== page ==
Foy concedes after Board of Elections certifies 68-vote win
By Stephen Witt
Robert Cornegy, Jr. was certified the winner of the 36th District City Council Democratic Primary last Friday, all but assuring that he will succeed his term-limited mentor Al Vann and represent Bedford-Stuyvesant and parts of Crown Heights at City Hall next year.
The Board of Elections certification came more than three weeks after the primary. Over 14,000 votes were cast in the four-person race, and Cornegy edged out second-place finisher Kirsten John Foy by 68 votes.
“I’m overwhelmed and honored,” Cornegy told supporters. “We overcame insurmountable odds. We didn’t hire strategists. Our genius and supporters came right here from the community. The power was not in the money. It was in the vote.”
The race turned increasingly nasty towards Primary Day with the high-powered Real Estate Board of New York pumping in over $300,000 for Foy in independent expenditures. This included a series of negative mailings and paying for people to canvas the neighborhood on behalf of Foy.
Foy’s campaign characterized the results of the close election as being hampered by irregularities, many of which was the result of the BOE using outdated voting machines and not doing an effective job of letting voters know about closures of longtime polling places.
But Foy opted for conceding rather than take the election to court after sleeping on it over the weekend.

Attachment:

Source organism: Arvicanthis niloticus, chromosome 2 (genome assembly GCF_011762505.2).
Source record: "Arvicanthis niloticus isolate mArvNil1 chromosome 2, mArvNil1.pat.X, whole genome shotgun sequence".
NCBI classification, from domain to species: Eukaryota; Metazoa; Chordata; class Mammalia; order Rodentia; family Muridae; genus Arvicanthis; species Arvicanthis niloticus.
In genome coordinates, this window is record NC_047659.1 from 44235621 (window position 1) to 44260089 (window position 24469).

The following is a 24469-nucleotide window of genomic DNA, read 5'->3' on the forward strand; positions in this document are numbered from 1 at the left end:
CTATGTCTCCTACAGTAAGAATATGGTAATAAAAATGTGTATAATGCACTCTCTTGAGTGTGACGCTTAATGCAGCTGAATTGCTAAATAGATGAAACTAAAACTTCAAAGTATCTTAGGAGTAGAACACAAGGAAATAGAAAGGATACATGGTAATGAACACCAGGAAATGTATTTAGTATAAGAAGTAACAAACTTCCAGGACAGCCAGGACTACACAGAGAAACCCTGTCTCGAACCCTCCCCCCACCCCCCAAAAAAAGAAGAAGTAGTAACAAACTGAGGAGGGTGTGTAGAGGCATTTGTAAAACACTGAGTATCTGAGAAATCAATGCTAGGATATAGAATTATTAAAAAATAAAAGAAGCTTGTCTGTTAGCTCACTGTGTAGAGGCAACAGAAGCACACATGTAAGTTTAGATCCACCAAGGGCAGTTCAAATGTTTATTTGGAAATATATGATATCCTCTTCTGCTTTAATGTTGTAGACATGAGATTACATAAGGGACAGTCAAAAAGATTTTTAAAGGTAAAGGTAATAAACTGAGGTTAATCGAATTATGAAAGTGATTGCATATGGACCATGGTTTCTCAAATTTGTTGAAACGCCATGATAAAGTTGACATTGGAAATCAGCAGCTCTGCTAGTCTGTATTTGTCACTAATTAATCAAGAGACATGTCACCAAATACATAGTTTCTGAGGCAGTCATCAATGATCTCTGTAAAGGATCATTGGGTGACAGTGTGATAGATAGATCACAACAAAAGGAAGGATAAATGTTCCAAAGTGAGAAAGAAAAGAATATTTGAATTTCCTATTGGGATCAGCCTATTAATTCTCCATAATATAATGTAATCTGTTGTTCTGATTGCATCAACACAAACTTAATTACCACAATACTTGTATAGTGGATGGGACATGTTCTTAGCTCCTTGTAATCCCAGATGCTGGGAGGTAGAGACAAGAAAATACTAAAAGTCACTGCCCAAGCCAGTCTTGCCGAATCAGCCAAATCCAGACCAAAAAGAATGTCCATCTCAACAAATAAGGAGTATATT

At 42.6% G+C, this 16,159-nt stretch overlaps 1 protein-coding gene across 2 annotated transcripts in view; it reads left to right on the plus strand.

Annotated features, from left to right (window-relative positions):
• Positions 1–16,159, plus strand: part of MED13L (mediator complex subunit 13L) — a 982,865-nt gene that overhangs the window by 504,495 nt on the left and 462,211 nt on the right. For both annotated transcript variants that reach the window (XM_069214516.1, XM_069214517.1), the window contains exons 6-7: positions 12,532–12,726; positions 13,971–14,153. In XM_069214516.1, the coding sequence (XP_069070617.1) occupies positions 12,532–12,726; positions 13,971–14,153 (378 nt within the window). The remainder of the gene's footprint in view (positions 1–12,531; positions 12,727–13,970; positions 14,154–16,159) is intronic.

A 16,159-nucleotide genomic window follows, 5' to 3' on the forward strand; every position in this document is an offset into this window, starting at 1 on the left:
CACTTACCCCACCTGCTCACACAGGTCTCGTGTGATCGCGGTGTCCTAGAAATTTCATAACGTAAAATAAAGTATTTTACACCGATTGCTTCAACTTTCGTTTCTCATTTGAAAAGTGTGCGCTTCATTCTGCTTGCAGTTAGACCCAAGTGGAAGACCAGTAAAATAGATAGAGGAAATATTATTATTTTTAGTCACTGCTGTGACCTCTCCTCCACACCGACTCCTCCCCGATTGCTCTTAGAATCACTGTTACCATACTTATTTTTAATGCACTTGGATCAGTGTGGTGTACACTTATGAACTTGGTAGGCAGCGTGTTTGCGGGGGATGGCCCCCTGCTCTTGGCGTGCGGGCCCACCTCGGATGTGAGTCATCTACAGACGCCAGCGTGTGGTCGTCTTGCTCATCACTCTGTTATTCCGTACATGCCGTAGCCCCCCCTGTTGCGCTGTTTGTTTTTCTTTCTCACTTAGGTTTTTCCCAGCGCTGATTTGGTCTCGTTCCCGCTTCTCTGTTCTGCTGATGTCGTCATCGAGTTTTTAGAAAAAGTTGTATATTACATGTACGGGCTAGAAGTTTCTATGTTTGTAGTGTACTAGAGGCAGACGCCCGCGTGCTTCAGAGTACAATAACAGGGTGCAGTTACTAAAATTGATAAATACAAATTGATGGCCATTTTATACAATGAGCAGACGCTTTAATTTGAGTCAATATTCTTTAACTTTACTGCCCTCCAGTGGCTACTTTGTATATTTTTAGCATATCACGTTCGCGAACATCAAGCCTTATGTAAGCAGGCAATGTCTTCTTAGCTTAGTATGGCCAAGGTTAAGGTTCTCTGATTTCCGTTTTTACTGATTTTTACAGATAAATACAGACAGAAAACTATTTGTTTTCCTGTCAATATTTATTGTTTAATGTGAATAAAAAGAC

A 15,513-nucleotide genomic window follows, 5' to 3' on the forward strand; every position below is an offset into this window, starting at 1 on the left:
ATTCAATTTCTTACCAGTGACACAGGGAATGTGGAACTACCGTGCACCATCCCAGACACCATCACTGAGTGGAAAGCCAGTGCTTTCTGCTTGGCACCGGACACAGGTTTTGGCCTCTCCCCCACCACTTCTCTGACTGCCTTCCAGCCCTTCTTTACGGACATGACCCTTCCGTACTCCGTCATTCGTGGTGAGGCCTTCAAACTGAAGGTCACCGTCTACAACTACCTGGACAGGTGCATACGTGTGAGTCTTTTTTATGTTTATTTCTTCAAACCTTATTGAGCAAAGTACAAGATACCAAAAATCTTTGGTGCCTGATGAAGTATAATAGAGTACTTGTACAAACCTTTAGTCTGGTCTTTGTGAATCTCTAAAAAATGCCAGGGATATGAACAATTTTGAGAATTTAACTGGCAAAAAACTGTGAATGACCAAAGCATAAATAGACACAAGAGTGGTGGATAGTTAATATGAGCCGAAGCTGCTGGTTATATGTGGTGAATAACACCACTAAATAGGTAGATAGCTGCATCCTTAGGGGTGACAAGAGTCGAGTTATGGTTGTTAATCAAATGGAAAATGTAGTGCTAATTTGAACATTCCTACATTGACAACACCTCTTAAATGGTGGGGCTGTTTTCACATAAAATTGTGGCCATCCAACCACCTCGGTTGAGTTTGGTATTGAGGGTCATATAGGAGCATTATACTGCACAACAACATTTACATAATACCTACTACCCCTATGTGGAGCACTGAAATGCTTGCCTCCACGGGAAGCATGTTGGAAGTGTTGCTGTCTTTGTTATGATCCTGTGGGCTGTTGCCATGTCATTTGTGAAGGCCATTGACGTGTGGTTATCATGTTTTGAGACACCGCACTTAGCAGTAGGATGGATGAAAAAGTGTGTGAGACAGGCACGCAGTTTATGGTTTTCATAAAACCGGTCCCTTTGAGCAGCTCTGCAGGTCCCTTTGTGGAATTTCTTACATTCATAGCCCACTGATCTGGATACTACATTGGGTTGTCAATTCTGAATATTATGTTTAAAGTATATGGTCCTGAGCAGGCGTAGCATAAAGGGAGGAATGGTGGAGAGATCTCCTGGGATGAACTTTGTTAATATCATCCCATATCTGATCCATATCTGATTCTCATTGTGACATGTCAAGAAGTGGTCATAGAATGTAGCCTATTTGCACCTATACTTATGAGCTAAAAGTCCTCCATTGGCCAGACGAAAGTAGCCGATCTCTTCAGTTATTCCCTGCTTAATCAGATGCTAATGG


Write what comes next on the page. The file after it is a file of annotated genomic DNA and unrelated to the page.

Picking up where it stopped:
“I have decided not to move forward with a legal challenge to address Board of Elections irregularities and to ensure every vote is counted in this race,” said Foy in a statement. “While I still feel strongly that every eligible voter who came out to cast a ballot should have their vote counted – and not thrown out because of a mistake by the Board of Elections – the resources required to pursue such legal recourse makes the endeavor prohibitive.”
Cornegy said that Foy called to concede the election to him on Monday. “Foy’s attorney called my attorney as well and said the matter won’t be pursued in the courts,” said Cornegy.
Vann, speaking at last Saturday’s Vanguard Independent Democratic Association (VIDA) club, said Cornegy weathered a perfect political storm in which a lot of money and several unions were backing Foy to beat not only Cornegy, but two other credible community candidates – Rev. Robert Waterman and Rev. Conrad Tillard.
“We had a great candidate, a great campaign and a great community,” said Vann. “Money makes a difference but it failed to understand the legacy established in our community.”
Cornegy said he looks forward to representing the community in the City Council. He also gave a special thanks to this newspaper, which did not endorse a candidate in the election.
“Community newspapers are in a unique position to quickly and efficiently disseminate local news, and Our Time Press was a timely and reliable news source for voters of the area,” he said.